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As phones are charged via 5V from the USB (or "phone charger") but no battery chemistry is available with 5V - there has to be some circuit inside the phone to handle proper charging of the battery. So as far as this goes any 5V charger should be fine.

Your problem might be that your phone might try to use too much current from your available chargers. Normally the amount of current is negotiated over USB - but I actually don't know how this is done in the phones and chargers.

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  • \$\begingroup\$ You mean that the phone could try to draw more current from my laptop. But according to USB 3.0 specification, the current is limited to 1.5A. So is the final verdict that it is perfectly safe? \$\endgroup\$ – daltonfury42 Oct 9 '15 at 12:13
  • \$\begingroup\$ On a laptop your USB port should be protected against overcurrent situations and switch off if the device connected is doing something out of specification. The device and laptop will negotiate on how much current is acceptable. Just with your standard wall plug chargers, I don't know how they work it out there, maybe it just takes all it can get before the voltage drops too low. \$\endgroup\$ – Arsenal Oct 9 '15 at 12:15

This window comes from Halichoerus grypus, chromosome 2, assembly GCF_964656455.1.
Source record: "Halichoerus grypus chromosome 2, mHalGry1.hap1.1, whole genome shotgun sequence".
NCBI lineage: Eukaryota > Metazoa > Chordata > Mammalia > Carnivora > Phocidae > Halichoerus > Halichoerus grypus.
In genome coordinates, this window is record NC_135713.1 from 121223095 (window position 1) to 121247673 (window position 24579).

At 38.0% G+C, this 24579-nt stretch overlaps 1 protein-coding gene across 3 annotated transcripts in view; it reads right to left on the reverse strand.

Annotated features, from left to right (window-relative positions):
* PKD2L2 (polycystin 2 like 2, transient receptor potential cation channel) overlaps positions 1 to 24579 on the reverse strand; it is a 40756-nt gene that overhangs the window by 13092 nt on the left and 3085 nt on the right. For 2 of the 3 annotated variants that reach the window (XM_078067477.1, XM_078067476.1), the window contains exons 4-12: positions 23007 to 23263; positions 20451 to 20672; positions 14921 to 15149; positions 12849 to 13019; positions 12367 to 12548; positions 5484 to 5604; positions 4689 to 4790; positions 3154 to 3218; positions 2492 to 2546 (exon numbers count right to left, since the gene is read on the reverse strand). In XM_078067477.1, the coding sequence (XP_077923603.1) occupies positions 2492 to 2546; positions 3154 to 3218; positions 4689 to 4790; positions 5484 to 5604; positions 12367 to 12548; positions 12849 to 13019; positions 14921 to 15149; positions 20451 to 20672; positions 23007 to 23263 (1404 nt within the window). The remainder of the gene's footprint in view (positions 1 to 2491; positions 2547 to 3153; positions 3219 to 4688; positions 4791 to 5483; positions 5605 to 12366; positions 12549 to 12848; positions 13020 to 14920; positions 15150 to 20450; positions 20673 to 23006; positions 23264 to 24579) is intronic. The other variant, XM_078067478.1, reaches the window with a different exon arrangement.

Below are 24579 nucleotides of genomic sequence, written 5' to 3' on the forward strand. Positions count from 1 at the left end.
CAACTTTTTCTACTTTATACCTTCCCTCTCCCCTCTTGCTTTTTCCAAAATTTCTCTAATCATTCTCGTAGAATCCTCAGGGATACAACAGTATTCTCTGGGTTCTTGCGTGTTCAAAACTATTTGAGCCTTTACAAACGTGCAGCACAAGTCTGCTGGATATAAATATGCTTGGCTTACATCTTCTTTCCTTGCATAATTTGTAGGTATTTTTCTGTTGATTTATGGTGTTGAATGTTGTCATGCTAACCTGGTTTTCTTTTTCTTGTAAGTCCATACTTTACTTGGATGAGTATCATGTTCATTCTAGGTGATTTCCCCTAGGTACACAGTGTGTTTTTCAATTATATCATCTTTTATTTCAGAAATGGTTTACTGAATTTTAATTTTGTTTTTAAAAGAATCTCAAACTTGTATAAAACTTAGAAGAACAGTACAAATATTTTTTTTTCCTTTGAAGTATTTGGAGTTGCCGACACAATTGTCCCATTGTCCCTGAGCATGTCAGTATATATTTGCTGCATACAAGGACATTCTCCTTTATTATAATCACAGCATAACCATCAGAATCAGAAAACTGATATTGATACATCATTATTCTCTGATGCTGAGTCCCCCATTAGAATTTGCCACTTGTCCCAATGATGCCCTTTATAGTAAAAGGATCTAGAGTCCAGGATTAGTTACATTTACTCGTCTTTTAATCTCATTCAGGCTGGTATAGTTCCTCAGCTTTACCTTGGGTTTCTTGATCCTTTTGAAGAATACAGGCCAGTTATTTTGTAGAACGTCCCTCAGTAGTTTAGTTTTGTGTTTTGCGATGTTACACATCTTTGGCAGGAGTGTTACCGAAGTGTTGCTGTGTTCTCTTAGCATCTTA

• \$\begingroup\$ @daltonfury42 Yes, it is safe. The voltage must match, for anything USB this will be 5V (it can be higher but then charger and phone will decide about this together, so still 100% safe). The current the charger can deliver must be equal or higher than your phone takes, usually 1A or more is OK. So yes use a USB 3.0 socket to charge it is perfectly safe. \$\endgroup\$ – Bimpelrekkie Oct 9 '15 at 13:02
  • \$\begingroup\$ @Arsenal Qualcomm Quickcharge is a protocol for faster charging, the negotiation over USB is done with the phone applying certain voltages to the USB data lines. A chip in the charger recognizes this and then increases the USB voltage as requested by the phone. You need phone and charger to be Quickcharge compatible of course. Otherwise nothing happens. \$\endgroup\$ – Bimpelrekkie Oct 9 '15 at 13:07